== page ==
The benefits: largely cosmetic, some people prefer the look of radial spoking. The spokes are also generally about 20mm shorter than for a 2- or 3-cross pattern, making them lighter and possibly more aerodynamic. The wheel should also be marginally stronger laterally (side-to-side) because of the shorter spoke and larger angle between hub and rim. These performance advantages are marginal at best.

The disadvantages: increased hub load over crossed patterns may cause failures or bearing problems (in practice we have not seen any bearing problems on the hubs we most commonly lace radially which are Chris King R45, American Classic Micro 58, and DT Swiss 240/190/180. All these hubs are approved for radial lacing). Radial lacing also produce a harsher ride over rough terrain - it's not recommended for cyclocross wheels.

 Mixed radial / crossed lacing

2 cross radial lacing 2 cross radial lacing
another example of 2 cross radial lacing example of 3 cross radial lacing

Rear road wheels are often built with radial spokes on the non-drive side, and crossed (2 or 3) on the drive side. The drive side crossed spokes transfer power to the rim; the radial non-drive spokes don't. In theory it would probably be better to build a dished wheel (ie, almost any geared wheel as opposed to singlespeed) with radial drive side spokes and crossed non-drive. This would gain the lateral strength advantages of the radial spokes, but would require the drive torque to be transferred through the hub shell and we don't know if this is OK long-term. It will probably depend on the hub.

wider view of 2 cross radial lacing wider view of 2 cross radial lacing


mixed lacing on wheelsets

showing radial front and 2 cross radial rear showing radial front and 3 cross radial rear

This fixed wheelset uses some different lacing patterns front and rear.

3 thoughts on “Spoke count and lacing patterns”

  • brutus

    You say radial lacing gives a harsh ride over rough terrain.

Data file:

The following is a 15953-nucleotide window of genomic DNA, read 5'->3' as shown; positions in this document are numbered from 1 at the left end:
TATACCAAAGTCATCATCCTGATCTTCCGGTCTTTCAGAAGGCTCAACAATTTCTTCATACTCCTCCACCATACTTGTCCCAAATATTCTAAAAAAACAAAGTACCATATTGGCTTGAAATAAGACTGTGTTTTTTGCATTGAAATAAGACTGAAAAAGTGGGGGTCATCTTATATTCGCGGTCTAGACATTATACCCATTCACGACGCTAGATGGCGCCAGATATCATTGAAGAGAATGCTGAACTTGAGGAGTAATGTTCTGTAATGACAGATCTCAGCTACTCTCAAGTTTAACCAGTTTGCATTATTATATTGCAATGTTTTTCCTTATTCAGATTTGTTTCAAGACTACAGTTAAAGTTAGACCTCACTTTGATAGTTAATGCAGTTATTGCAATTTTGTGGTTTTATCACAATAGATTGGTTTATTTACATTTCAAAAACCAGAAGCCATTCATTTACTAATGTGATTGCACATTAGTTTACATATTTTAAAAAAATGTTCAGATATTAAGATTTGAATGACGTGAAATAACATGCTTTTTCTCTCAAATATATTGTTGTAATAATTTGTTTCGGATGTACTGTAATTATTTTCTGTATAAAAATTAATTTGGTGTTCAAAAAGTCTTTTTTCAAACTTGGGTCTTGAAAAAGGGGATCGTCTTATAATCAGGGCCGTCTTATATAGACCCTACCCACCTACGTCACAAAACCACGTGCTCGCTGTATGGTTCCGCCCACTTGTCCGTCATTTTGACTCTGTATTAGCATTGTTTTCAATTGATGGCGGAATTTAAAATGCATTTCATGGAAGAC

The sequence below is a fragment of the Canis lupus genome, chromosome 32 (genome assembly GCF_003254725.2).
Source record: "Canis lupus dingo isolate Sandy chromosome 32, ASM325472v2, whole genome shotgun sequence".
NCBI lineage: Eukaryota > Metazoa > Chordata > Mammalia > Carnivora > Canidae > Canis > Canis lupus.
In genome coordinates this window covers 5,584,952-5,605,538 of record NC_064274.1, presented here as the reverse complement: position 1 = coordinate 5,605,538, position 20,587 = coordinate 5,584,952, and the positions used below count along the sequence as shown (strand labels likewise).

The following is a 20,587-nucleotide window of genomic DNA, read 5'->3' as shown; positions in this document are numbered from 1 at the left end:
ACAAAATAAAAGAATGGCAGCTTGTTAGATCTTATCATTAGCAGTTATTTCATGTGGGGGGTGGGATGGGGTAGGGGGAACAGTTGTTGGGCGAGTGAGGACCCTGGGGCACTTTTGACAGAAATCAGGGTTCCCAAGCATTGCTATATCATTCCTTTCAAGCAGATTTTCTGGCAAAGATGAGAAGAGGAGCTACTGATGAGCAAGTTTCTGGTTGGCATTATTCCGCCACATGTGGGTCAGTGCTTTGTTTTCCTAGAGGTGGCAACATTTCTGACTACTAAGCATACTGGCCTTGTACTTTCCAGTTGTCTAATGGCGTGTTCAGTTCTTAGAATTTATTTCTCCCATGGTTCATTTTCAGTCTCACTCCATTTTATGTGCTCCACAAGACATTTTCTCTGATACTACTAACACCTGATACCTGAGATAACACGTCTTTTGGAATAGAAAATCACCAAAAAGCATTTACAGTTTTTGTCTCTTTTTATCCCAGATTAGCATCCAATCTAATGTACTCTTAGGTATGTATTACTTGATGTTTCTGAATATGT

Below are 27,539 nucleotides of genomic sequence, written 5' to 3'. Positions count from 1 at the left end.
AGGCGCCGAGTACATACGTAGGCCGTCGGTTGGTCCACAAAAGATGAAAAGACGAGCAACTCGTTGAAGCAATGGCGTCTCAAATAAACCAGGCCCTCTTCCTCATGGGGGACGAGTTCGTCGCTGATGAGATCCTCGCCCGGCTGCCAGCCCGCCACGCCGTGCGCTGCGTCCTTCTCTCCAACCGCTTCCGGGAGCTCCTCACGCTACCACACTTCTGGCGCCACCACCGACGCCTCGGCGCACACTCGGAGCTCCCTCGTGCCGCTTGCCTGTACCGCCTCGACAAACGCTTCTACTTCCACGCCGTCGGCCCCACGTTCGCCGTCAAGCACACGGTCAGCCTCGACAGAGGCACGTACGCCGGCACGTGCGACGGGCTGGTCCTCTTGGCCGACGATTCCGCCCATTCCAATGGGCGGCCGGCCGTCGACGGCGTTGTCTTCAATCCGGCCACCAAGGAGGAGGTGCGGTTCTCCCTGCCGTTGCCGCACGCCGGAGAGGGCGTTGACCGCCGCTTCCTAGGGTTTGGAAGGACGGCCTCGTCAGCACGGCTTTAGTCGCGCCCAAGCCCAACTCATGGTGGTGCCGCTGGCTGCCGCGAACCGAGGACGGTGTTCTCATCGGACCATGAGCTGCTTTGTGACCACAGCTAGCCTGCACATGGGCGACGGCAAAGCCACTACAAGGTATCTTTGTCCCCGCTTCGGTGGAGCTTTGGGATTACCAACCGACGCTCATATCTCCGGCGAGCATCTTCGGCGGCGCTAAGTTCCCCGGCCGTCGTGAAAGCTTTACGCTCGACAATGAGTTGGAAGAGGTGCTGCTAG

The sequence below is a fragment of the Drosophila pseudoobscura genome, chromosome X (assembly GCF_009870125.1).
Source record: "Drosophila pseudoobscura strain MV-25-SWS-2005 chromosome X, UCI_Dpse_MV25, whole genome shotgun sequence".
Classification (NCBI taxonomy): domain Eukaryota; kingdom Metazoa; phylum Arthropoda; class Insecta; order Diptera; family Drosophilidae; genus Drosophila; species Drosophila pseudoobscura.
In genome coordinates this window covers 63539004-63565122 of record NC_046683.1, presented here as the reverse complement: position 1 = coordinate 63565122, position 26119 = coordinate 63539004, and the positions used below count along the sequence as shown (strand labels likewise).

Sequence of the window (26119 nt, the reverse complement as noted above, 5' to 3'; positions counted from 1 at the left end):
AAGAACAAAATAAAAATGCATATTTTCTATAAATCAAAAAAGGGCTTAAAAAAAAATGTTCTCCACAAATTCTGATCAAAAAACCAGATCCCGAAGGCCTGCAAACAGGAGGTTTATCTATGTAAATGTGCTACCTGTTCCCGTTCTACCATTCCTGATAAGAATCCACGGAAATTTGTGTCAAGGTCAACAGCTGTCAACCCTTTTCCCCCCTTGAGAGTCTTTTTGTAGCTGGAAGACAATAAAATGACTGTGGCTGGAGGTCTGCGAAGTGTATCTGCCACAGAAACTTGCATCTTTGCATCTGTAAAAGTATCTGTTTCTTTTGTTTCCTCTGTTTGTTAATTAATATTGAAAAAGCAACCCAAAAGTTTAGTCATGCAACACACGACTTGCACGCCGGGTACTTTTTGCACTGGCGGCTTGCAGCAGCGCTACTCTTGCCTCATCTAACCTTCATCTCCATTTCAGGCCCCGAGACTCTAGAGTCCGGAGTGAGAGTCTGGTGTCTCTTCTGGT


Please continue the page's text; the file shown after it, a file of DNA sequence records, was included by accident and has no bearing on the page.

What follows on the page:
Brandt says a 3 cross wheel will flatten at the bottom by 0.15mm when a load of 50Kg is applied at the axle.
    How much less will a radially spoked wheel flatten?
    A tyre offers at least 20mm of cushioning.
    If anything in a wheel moves by 2mm, some spokes will have no tension, and the nipples will be free to undo.
    I say its the tyre that softens the ride, not the wheel.

    • jon

      Brutus, I've seen the calculations and read the book and until recently I would have gone along with it. But in the last few months I've been riding more road and cross wheels, and the radial ones were feeling harsher. Of course this might be me imagining it, the only way to be sure would be to set up a blind test and go ride them to find out. One day I might even do this. In the meantime I've developed a healthy scepticism of using numbers to explain how bikes work. Bikes always work out more complicated than the simple models people use to explain them; their numbers may be right but the assumptions often aren't.

  • Fábio Tom

    Very nice post! I still have two similar doubts:

    1) Considering that the rear hub has 24 holes (12 holes on each flange), could I build with 2 crossings on DS and 2 crossings on N-DS?

    2) And considering that other rear hub has 28 holes (14 holes on each flange), could I build with 2 crossings on both sides, too?